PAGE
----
didn't happen this year under my guidance), but never intentionally. The
fact is that almost all "horror" situations from the point of view of the
applicant, are even more horrific from the point of view of the committee.
The plain fact is that almost all applications which don't get funded or
which were funded at a drastically reduced level from previous funding
are because either the proposal is poor or poorly written, or the proposer's
research is poor or scanty, or there is no demonstration for the need for
funds, or in the case of renewals, very poor training of highly qualified
personnel. Prominent researchers who cease doing research won't be funded.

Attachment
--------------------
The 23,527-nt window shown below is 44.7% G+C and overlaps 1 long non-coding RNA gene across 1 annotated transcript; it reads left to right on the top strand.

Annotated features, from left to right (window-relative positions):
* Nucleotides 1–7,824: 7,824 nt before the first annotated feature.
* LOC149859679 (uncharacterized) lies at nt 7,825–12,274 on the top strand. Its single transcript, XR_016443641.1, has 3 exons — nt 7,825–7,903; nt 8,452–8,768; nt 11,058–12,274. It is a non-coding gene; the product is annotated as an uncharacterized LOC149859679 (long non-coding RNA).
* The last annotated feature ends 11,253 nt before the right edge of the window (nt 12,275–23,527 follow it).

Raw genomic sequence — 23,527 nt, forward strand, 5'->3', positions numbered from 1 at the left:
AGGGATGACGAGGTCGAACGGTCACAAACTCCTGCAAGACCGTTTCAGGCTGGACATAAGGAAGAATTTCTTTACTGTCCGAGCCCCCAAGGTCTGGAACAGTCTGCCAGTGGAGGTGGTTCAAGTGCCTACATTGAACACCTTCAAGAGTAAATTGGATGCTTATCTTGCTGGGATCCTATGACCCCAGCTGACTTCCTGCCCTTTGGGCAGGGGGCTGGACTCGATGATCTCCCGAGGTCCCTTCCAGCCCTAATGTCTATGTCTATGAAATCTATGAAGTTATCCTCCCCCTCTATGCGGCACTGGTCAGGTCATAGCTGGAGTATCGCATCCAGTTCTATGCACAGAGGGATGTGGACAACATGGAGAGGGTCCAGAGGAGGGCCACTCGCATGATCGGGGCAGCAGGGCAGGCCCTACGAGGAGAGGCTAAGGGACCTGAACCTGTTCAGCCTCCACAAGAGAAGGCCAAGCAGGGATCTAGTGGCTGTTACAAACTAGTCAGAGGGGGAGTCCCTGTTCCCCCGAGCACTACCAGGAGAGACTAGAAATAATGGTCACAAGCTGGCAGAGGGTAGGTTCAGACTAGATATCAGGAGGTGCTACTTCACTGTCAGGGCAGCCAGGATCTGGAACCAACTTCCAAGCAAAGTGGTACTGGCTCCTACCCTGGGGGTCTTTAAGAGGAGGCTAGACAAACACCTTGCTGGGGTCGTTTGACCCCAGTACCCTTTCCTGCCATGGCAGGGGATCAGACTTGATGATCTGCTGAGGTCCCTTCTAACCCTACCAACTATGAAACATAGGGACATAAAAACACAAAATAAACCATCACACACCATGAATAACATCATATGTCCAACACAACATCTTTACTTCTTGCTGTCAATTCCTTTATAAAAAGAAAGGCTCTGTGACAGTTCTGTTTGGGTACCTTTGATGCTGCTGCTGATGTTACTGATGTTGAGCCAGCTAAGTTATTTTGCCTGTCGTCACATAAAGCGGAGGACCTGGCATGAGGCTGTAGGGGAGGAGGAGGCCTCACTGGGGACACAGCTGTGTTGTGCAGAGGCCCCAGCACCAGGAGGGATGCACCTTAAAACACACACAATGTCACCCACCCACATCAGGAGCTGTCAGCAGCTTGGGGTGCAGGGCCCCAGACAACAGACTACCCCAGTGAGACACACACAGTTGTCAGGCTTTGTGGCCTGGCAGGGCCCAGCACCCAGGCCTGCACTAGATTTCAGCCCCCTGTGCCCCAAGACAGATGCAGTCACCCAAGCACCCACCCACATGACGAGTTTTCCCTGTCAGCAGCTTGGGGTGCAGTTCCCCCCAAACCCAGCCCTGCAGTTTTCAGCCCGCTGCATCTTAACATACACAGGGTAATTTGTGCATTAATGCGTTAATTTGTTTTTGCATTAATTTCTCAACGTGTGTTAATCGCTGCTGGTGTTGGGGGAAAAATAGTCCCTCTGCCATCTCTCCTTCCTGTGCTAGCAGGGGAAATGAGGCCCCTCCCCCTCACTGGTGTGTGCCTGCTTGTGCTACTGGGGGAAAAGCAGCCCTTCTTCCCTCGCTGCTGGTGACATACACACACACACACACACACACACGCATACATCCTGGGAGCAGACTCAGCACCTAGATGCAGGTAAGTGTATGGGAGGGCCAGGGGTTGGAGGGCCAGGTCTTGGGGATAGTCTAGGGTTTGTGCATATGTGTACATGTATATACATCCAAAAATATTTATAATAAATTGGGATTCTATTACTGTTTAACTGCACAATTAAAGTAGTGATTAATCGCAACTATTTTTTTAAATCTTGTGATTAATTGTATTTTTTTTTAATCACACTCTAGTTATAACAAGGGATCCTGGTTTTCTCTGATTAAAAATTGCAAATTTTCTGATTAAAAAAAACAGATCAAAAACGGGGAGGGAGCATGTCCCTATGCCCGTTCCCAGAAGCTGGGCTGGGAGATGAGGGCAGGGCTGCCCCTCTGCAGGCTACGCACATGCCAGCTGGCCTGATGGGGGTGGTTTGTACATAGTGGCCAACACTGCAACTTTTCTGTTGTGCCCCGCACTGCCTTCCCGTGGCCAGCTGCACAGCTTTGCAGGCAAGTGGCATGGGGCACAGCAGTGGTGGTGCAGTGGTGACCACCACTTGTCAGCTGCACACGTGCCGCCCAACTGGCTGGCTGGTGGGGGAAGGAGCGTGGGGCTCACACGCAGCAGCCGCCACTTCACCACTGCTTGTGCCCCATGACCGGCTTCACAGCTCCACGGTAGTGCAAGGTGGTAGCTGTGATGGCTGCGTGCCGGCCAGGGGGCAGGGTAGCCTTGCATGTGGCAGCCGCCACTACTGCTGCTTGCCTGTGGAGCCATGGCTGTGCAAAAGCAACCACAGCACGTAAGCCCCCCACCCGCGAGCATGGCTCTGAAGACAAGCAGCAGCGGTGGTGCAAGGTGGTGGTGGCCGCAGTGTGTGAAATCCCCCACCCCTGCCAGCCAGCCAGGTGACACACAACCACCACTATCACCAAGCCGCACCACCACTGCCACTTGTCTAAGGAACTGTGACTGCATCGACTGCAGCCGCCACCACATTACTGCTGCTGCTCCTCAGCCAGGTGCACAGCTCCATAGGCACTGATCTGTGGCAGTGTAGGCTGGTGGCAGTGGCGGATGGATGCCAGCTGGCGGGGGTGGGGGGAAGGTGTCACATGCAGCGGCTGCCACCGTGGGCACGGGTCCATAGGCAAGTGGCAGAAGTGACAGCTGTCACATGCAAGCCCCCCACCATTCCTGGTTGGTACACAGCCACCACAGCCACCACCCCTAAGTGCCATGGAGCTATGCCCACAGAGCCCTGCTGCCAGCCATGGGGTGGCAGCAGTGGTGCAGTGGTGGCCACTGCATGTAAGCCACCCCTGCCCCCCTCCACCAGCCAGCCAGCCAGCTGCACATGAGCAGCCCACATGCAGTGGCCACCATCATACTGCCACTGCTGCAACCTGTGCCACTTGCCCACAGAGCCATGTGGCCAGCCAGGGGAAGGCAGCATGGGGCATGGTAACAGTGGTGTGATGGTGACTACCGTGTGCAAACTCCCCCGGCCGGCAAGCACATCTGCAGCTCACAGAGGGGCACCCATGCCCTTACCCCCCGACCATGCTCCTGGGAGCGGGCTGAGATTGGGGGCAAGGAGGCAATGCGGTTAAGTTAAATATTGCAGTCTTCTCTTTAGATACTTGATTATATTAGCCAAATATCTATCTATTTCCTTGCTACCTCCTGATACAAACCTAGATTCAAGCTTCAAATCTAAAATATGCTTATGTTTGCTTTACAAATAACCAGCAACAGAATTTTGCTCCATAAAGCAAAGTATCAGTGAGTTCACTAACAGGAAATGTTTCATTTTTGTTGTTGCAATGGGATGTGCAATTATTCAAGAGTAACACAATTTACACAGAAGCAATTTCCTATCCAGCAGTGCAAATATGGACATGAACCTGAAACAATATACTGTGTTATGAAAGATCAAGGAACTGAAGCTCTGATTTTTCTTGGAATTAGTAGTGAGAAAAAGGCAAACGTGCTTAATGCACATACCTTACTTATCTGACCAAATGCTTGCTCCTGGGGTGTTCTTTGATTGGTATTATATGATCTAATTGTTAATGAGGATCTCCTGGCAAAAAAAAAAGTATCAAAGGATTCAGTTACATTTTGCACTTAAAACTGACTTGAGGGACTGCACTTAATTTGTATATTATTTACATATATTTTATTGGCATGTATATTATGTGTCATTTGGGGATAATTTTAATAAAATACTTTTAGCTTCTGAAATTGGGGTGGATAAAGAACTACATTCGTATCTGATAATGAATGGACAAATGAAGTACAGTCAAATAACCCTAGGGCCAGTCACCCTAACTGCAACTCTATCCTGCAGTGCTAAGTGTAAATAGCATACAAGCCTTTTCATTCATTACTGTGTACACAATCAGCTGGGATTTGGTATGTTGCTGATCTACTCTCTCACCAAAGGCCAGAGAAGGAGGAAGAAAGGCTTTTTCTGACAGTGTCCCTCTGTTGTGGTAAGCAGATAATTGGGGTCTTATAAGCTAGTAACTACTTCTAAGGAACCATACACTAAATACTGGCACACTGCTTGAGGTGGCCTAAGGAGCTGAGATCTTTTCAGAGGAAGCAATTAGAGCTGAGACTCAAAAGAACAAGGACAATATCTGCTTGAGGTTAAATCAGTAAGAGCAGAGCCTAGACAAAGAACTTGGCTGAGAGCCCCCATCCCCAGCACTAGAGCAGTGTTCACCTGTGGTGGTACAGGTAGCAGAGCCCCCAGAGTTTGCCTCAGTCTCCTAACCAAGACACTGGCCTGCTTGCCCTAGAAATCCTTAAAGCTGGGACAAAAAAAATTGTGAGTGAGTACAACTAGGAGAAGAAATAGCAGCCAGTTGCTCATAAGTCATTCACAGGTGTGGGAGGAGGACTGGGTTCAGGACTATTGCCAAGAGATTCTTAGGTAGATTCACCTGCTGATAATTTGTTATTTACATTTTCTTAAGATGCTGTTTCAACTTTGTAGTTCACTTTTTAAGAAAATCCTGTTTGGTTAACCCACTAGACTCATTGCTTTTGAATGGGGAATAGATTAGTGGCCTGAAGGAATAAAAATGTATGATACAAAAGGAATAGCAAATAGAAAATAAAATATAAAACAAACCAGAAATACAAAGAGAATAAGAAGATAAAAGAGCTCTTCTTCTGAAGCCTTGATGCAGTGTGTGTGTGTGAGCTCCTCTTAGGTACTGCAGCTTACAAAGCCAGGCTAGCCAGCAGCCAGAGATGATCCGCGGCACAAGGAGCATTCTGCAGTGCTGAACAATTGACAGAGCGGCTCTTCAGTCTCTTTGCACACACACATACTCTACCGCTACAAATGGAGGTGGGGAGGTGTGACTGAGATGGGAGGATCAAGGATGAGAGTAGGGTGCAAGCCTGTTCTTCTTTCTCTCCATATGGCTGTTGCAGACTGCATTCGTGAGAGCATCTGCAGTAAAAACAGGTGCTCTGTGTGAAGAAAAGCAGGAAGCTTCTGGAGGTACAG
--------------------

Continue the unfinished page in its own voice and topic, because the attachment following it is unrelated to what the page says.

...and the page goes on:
There is too much need for funds for young, up and coming researchers in
a limited budget. If you are applying as an applied mathematician and the
mathematics is poor or routine, and the applications are poor or nebulous,
don't expect funding from any committee. I wish Dr. Vrscay had consulted
with a committee member before writing his comments on this subject.

I hope I have shed some light on the workings of NSERC and on GSC 337 in
particular. I can assure the applied mathematics community that applied
mathematics is treated fairly and justly by all concerned. Good researchers
get good grants (at least for mathematics). If it seems that more money
is allocated to pure mathematics as a whole, it is because there are far
more "pure" mathematicians than "applied", but the average grant sizes are
comparable. I wish the reallocation committee well, for their task is far
more important than most of us realize. I am happy to discuss NSERC policy
and procedures with anyone who has concerns. I can be reached at
(780) 492-3530 or e-mail me at hfreedma@math.ualberta.ca.